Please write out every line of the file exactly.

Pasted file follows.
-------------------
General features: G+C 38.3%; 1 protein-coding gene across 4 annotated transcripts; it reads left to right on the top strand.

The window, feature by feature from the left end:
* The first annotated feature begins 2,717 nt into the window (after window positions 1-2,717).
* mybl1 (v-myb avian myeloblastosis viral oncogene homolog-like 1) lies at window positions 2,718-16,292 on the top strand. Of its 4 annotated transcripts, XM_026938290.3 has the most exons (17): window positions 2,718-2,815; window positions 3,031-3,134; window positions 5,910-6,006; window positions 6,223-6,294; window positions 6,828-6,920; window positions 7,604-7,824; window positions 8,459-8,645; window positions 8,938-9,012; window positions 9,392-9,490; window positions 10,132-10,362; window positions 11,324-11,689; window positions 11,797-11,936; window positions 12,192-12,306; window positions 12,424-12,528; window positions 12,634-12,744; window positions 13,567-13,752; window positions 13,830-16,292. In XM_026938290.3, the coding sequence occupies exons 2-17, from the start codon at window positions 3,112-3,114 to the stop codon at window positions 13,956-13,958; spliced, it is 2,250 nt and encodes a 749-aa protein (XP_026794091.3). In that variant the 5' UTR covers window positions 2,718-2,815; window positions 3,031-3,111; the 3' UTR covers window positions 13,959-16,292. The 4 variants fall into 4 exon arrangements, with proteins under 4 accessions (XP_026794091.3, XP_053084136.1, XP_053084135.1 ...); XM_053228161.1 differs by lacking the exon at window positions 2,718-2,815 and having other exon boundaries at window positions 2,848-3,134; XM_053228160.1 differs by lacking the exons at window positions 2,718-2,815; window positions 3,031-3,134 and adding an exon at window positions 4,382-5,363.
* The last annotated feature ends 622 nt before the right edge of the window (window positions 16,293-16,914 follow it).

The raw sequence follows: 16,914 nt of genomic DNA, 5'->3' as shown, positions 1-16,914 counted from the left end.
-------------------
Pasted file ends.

General features: G+C 38.3%; 1 protein-coding gene across 4 annotated transcripts; it reads left to right on the top strand.

The window, feature by feature from the left end:
* The first annotated feature begins 2,717 nt into the window (after window positions 1-2,717).
* mybl1 (v-myb avian myeloblastosis viral oncogene homolog-like 1) lies at window positions 2,718-16,292 on the top strand. Of its 4 annotated transcripts, XM_026938290.3 has the most exons (17): window positions 2,718-2,815; window positions 3,031-3,134; window positions 5,910-6,006; window positions 6,223-6,294; window positions 6,828-6,920; window positions 7,604-7,824; window positions 8,459-8,645; window positions 8,938-9,012; window positions 9,392-9,490; window positions 10,132-10,362; window positions 11,324-11,689; window positions 11,797-11,936; window positions 12,192-12,306; window positions 12,424-12,528; window positions 12,634-12,744; window positions 13,567-13,752; window positions 13,830-16,292. In XM_026938290.3, the coding sequence occupies exons 2-17, from the start codon at window positions 3,112-3,114 to the stop codon at window positions 13,956-13,958; spliced, it is 2,250 nt and encodes a 749-aa protein (XP_026794091.3). In that variant the 5' UTR covers window positions 2,718-2,815; window positions 3,031-3,111; the 3' UTR covers window positions 13,959-16,292. The 4 variants fall into 4 exon arrangements, with proteins under 4 accessions (XP_026794091.3, XP_053084136.1, XP_053084135.1 ...); XM_053228161.1 differs by lacking the exon at window positions 2,718-2,815 and having other exon boundaries at window positions 2,848-3,134; XM_053228160.1 differs by lacking the exons at window positions 2,718-2,815; window positions 3,031-3,134 and adding an exon at window positions 4,382-5,363.
* The last annotated feature ends 622 nt before the right edge of the window (window positions 16,293-16,914 follow it).

The raw sequence follows: 16,914 nt of genomic DNA, 5'->3' as shown, positions 1-16,914 counted from the left end.